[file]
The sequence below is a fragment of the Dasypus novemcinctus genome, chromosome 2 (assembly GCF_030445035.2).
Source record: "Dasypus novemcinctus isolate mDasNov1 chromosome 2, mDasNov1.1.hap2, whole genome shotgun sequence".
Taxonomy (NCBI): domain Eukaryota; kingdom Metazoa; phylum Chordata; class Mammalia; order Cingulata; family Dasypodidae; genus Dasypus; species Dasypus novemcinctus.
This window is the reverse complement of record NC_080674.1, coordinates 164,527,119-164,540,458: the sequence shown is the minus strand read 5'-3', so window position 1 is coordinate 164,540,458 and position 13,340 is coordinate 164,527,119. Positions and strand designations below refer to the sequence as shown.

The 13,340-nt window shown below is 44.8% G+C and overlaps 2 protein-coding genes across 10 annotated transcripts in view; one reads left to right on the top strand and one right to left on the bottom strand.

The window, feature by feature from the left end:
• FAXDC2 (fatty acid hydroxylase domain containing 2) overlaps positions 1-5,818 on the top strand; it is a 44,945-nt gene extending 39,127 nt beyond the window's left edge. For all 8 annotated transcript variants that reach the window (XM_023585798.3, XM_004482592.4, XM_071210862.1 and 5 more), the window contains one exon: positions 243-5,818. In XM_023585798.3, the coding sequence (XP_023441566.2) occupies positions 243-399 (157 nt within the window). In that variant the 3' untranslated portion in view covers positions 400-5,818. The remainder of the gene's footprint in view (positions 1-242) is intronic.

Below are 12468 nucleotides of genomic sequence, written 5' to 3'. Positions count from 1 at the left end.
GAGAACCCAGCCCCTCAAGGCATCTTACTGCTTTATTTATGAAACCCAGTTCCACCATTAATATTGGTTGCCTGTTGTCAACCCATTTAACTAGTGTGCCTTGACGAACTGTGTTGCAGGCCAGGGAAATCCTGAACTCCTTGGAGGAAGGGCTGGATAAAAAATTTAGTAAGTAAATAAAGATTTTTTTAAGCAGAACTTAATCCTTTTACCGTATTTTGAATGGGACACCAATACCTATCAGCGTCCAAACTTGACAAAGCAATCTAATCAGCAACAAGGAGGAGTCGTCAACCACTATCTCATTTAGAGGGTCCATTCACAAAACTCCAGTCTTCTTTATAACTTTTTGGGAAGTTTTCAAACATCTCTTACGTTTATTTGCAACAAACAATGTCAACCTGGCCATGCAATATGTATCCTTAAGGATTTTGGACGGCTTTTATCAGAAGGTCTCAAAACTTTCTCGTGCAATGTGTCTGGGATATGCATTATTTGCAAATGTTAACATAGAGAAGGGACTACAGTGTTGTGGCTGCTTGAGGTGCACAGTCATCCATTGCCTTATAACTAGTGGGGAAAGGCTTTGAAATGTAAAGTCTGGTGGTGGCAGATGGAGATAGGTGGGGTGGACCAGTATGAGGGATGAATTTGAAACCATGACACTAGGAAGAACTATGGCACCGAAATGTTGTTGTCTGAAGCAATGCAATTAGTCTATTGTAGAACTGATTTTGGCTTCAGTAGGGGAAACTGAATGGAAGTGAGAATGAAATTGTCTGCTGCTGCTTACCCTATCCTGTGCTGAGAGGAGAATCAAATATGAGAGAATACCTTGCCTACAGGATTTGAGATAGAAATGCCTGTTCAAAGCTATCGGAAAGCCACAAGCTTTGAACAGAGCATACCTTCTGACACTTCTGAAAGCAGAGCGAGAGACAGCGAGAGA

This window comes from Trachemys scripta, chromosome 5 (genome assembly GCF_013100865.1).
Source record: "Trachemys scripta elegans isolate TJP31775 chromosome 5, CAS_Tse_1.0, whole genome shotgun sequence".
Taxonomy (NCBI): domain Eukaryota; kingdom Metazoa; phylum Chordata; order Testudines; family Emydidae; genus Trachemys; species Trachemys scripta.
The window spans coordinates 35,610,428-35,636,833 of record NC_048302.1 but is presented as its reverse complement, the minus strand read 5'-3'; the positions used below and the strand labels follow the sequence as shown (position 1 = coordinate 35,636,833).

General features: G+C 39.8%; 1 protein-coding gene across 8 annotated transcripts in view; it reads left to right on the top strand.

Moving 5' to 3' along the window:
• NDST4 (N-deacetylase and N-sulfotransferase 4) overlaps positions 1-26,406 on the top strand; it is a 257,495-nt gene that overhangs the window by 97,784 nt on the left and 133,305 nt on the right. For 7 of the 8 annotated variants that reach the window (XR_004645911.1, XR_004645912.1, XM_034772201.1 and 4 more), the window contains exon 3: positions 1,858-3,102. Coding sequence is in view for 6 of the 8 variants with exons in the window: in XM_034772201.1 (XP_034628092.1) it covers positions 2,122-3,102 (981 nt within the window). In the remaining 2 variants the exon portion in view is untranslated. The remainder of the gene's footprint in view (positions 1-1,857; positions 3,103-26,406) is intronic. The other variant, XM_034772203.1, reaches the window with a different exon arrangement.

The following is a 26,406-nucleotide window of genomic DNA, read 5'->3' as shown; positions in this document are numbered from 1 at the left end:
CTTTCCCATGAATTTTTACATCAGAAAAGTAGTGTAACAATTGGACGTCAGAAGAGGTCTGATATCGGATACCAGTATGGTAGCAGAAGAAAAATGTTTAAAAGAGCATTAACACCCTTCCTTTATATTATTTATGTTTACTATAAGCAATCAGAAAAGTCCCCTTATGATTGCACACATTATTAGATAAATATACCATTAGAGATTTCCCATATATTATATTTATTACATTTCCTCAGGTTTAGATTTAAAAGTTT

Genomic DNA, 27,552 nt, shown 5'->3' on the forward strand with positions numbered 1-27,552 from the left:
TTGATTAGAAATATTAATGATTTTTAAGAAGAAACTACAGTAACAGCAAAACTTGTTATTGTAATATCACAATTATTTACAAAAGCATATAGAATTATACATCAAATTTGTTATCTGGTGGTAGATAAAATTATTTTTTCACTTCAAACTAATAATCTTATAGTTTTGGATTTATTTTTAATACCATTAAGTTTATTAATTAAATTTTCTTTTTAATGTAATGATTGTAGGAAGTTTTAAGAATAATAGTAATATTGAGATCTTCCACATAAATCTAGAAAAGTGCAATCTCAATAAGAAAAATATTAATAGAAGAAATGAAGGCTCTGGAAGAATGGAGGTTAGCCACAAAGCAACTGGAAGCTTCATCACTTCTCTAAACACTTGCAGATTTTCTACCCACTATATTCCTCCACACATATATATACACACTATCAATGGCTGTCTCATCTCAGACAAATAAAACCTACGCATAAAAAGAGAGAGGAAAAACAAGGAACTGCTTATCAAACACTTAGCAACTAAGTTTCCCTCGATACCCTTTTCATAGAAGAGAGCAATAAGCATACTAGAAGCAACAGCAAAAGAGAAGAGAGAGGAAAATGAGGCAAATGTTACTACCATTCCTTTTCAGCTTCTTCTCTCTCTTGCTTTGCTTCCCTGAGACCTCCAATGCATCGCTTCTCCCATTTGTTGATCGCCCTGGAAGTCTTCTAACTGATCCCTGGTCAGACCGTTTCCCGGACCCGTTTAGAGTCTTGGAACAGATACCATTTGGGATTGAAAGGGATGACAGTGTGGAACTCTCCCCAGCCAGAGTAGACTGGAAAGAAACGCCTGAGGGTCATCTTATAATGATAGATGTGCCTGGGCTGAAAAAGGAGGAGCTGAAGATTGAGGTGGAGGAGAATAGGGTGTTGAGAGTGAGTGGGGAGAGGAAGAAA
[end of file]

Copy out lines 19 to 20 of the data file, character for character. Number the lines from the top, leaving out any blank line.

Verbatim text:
Genomic DNA, 27,552 nt, shown 5'->3' on the forward strand with positions numbered 1-27,552 from the left:
TTGATTAGAAATATTAATGATTTTTAAGAAGAAACTACAGTAACAGCAAAACTTGTTATTGTAATATCACAATTATTTACAAAAGCATATAGAATTATACATCAAATTTGTTATCTGGTGGTAGATAAAATTATTTTTTCACTTCAAACTAATAATCTTATAGTTTTGGATTTATTTTTAATACCATTAAGTTTATTAATTAAATTTTCTTTTTAATGTAATGATTGTAGGAAGTTTTAAGAATAATAGTAATATTGAGATCTTCCACATAAATCTAGAAAAGTGCAATCTCAATAAGAAAAATATTAATAGAAGAAATGAAGGCTCTGGAAGAATGGAGGTTAGCCACAAAGCAACTGGAAGCTTCATCACTTCTCTAAACACTTGCAGATTTTCTACCCACTATATTCCTCCACACATATATATACACACTATCAATGGCTGTCTCATCTCAGACAAATAAAACCTACGCATAAAAAGAGAGAGGAAAAACAAGGAACTGCTTATCAAACACTTAGCAACTAAGTTTCCCTCGATACCCTTTTCATAGAAGAGAGCAATAAGCATACTAGAAGCAACAGCAAAAGAGAAGAGAGAGGAAAATGAGGCAAATGTTACTACCATTCCTTTTCAGCTTCTTCTCTCTCTTGCTTTGCTTCCCTGAGACCTCCAATGCATCGCTTCTCCCATTTGTTGATCGCCCTGGAAGTCTTCTAACTGATCCCTGGTCAGACCGTTTCCCGGACCCGTTTAGAGTCTTGGAACAGATACCATTTGGGATTGAAAGGGATGACAGTGTGGAACTCTCCCCAGCCAGAGTAGACTGGAAAGAAACGCCTGAGGGTCATCTTATAATGATAGATGTGCCTGGGCTGAAAAAGGAGGAGCTGAAGATTGAGGTGGAGGAGAATAGGGTGTTGAGAGTGAGTGGGGAGAGGAAGAAA